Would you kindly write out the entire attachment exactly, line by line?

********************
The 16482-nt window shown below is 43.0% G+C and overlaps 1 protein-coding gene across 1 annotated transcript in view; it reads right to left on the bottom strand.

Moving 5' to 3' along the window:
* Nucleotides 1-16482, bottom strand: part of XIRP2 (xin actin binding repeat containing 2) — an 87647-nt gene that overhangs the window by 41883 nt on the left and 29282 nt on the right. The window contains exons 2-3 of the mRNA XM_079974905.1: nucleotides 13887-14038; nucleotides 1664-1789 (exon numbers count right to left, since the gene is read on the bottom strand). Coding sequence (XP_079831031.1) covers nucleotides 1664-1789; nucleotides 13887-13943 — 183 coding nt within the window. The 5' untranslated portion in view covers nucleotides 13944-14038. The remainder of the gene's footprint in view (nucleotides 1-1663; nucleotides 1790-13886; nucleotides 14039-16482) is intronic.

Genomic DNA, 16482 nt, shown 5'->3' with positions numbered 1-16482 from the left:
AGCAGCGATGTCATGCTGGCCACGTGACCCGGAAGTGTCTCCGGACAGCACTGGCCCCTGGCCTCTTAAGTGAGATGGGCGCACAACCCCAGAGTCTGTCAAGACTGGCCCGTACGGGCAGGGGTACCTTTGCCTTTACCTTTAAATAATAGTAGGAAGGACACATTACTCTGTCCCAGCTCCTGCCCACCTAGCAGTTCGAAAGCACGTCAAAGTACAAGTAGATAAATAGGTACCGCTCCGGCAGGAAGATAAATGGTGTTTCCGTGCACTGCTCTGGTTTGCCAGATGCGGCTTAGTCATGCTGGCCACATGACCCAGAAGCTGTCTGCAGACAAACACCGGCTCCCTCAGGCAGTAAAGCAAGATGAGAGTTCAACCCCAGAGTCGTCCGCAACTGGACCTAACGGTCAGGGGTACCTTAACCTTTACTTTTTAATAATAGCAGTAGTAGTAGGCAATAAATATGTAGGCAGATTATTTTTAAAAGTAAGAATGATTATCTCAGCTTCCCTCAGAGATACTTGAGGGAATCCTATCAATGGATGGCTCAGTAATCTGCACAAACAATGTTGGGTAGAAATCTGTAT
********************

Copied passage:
The 16482-nt window shown below is 43.0% G+C and overlaps 1 protein-coding gene across 1 annotated transcript in view; it reads right to left on the bottom strand.

Moving 5' to 3' along the window:
* Nucleotides 1-16482, bottom strand: part of XIRP2 (xin actin binding repeat containing 2) — an 87647-nt gene that overhangs the window by 41883 nt on the left and 29282 nt on the right. The window contains exons 2-3 of the mRNA XM_079974905.1: nucleotides 13887-14038; nucleotides 1664-1789 (exon numbers count right to left, since the gene is read on the bottom strand). Coding sequence (XP_079831031.1) covers nucleotides 1664-1789; nucleotides 13887-13943 — 183 coding nt within the window. The 5' untranslated portion in view covers nucleotides 13944-14038. The remainder of the gene's footprint in view (nucleotides 1-1663; nucleotides 1790-13886; nucleotides 14039-16482) is intronic.

Genomic DNA, 16482 nt, shown 5'->3' with positions numbered 1-16482 from the left:
AGCAGCGATGTCATGCTGGCCACGTGACCCGGAAGTGTCTCCGGACAGCACTGGCCCCTGGCCTCTTAAGTGAGATGGGCGCACAACCCCAGAGTCTGTCAAGACTGGCCCGTACGGGCAGGGGTACCTTTGCCTTTACCTTTAAATAATAGTAGGAAGGACACATTACTCTGTCCCAGCTCCTGCCCACCTAGCAGTTCGAAAGCACGTCAAAGTACAAGTAGATAAATAGGTACCGCTCCGGCAGGAAGATAAATGGTGTTTCCGTGCACTGCTCTGGTTTGCCAGATGCGGCTTAGTCATGCTGGCCACATGACCCAGAAGCTGTCTGCAGACAAACACCGGCTCCCTCAGGCAGTAAAGCAAGATGAGAGTTCAACCCCAGAGTCGTCCGCAACTGGACCTAACGGTCAGGGGTACCTTAACCTTTACTTTTTAATAATAGCAGTAGTAGTAGGCAATAAATATGTAGGCAGATTATTTTTAAAAGTAAGAATGATTATCTCAGCTTCCCTCAGAGATACTTGAGGGAATCCTATCAATGGATGGCTCAGTAATCTGCACAAACAATGTTGGGTAGAAATCTGTAT